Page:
Rivlin opens Holocaust Remembrance Day ceremony in prerecorded speech

"Even in these difficult times, when we are confronting a global pandemic and the current sense of anxiety, we hear and make place for remembering the past, the victims and you, the survivors."

PRESIDENT REUVEN RIVLIN wears a black kippah at the Bundestag. (photo credit: AMOS BEN-GERSHOM/GPO)
PRESIDENT REUVEN RIVLIN wears a black kippah at the Bundestag.
(photo credit: AMOS BEN-GERSHOM/GPO)
President Reuven Rivlin opened the official ceremony marking the beginning of Holocaust Remembrance Day at Yad Vashem, recorded in advance without guests due to the coronavirus outbreak.
The virus was a central part of the speech.
"Over the past few weeks, it seems as if the world has stopped dead," Rivlin said. "The fight against the coronavirus pandemic is setting the agenda of our lives right now, from one news broadcast to the next, from one set of instructions to the next."
However, he added that the virus should not stop Holocaust Remembrance Day from being observed and keeping the memory of the past alive.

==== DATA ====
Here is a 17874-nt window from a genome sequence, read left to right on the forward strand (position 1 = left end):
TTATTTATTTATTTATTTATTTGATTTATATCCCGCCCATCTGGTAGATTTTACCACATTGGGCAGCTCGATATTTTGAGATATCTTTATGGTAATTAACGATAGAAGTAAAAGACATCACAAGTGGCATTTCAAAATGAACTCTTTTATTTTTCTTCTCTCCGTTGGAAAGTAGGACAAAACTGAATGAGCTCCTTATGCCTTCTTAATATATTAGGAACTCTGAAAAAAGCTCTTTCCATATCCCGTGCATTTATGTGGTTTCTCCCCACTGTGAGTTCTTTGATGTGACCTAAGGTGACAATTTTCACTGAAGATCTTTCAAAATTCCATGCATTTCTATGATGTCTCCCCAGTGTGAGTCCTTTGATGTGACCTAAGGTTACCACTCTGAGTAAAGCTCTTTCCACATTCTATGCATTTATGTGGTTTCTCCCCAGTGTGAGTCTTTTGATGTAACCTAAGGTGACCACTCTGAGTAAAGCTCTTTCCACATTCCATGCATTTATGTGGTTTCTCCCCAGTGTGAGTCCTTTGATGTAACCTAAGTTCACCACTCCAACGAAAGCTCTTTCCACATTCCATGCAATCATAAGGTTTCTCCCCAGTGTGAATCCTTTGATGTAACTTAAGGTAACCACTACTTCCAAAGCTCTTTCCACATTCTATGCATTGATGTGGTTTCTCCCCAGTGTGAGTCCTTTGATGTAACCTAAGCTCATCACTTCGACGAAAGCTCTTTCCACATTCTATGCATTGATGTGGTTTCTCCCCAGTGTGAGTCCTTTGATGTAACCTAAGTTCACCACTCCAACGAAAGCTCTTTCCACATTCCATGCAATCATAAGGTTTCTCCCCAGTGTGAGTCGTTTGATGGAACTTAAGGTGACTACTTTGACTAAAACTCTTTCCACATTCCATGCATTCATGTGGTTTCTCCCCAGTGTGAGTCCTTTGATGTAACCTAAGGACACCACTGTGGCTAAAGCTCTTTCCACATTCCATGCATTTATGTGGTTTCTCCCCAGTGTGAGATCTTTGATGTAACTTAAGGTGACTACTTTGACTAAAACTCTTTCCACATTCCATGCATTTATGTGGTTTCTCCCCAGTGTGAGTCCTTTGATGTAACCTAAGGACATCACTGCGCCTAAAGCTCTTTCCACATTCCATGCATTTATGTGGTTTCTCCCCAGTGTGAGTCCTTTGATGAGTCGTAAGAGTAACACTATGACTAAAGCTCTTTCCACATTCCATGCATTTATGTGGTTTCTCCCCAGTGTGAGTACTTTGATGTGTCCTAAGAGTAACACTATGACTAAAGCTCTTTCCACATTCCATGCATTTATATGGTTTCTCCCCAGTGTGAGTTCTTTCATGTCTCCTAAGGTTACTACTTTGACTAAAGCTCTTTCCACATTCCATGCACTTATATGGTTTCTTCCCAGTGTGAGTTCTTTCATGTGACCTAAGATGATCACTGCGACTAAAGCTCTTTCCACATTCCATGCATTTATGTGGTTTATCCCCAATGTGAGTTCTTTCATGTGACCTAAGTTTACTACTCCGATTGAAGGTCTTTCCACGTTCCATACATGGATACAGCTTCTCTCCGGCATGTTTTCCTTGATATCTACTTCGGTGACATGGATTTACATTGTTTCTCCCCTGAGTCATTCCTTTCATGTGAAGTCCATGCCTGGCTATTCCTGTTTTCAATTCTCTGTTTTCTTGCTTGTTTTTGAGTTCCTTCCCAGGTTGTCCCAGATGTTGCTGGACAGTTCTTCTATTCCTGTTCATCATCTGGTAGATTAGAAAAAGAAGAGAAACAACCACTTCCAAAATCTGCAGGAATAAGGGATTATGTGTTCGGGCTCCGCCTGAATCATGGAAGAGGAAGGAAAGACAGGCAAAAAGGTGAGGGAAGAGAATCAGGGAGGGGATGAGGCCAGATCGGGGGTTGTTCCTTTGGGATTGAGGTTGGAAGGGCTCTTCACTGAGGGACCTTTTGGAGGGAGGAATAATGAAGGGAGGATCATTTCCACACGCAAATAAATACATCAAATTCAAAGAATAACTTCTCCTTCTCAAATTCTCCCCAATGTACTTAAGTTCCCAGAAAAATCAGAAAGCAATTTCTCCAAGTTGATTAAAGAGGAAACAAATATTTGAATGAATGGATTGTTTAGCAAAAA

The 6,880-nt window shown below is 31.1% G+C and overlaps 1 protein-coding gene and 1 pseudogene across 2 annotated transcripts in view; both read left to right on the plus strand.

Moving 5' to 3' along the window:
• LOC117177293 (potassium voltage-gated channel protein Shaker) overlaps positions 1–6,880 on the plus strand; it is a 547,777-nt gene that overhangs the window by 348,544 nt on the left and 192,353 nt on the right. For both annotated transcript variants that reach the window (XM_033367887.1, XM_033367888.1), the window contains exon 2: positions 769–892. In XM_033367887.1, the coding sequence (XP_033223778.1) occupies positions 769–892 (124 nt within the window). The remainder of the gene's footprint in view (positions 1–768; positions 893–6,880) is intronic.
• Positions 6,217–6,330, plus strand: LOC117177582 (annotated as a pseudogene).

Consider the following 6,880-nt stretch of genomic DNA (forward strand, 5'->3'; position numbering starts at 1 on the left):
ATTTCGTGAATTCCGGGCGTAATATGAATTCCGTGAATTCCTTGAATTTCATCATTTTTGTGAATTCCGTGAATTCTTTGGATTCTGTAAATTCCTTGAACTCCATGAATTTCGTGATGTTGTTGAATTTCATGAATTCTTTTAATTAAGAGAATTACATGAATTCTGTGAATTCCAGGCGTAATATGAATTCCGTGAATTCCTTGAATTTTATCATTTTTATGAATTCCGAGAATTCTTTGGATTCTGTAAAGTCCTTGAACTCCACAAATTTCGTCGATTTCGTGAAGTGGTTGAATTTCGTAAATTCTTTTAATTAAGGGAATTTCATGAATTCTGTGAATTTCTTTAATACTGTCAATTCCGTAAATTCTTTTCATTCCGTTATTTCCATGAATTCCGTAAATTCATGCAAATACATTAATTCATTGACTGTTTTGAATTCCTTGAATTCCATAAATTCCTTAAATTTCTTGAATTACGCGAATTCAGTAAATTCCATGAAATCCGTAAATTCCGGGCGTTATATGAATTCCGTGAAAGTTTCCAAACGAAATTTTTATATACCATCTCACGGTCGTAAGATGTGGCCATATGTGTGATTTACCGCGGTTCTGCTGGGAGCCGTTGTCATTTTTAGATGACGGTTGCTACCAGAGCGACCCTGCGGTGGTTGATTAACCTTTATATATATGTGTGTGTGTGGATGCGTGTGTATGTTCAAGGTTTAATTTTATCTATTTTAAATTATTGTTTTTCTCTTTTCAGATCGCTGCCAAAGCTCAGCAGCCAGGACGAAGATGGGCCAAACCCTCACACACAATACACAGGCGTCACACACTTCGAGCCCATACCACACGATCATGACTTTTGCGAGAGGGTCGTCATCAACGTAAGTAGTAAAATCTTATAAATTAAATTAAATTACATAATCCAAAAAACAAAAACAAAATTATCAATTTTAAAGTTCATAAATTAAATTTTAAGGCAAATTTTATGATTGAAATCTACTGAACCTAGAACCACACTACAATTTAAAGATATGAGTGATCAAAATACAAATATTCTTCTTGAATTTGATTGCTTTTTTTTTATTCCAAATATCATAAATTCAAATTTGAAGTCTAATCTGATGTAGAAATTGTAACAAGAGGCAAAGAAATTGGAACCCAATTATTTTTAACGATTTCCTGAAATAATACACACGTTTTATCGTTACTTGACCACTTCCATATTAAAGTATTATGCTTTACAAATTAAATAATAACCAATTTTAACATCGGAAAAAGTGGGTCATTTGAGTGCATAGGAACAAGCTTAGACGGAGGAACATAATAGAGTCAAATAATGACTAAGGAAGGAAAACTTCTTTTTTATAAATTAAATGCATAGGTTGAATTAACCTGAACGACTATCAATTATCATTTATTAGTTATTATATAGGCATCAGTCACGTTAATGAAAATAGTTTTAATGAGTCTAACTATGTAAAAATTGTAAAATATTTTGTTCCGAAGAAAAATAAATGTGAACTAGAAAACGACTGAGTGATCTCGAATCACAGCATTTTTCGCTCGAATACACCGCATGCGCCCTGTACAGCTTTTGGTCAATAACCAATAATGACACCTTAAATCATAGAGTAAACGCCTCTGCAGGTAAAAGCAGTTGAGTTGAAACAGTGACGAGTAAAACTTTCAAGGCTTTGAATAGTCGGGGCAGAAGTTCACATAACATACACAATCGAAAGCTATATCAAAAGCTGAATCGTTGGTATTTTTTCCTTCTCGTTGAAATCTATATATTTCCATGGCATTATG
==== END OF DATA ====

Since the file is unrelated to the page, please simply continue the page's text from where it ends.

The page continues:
"Even in these difficult times, when we are confronting a global pandemic and the current sense of anxiety, we hear and make place for remembering the past, the victims and you, the survivors."
The president reminded viewers that 2020 marked the 75th anniversary of the liberation of Auschwitz, with Yad Vashem hosting a major international conference of world leaders in order "to give voice to our shared commitment to passing on the historical facts and lessons of the Holocaust to future generations," he said.
"We recognized a simple truth, that we must stand together, global leaders and citizens of the world, against racism, antisemitism and fascism, defending democracy and democratic values.
"The current pandemic, which is a global concern, the war against an invisible, inhuman enemy which makes no distinction between peoples only sharpens our shared commitment to human solidarity, mutual responsibility, an uncompromising fight against antisemitism and hatred which are also spreading, like a virus, among people."
Rivlin concluded his opening address with a pledge to never forget the Holocaust and to keep the memory of it alive.
"We pledge to remember," he said. "We promise to pass on the torch of memory, with you and on your behalf. We will never be parted. May the memory of our brothers and sisters be forever bound in the bond of life.”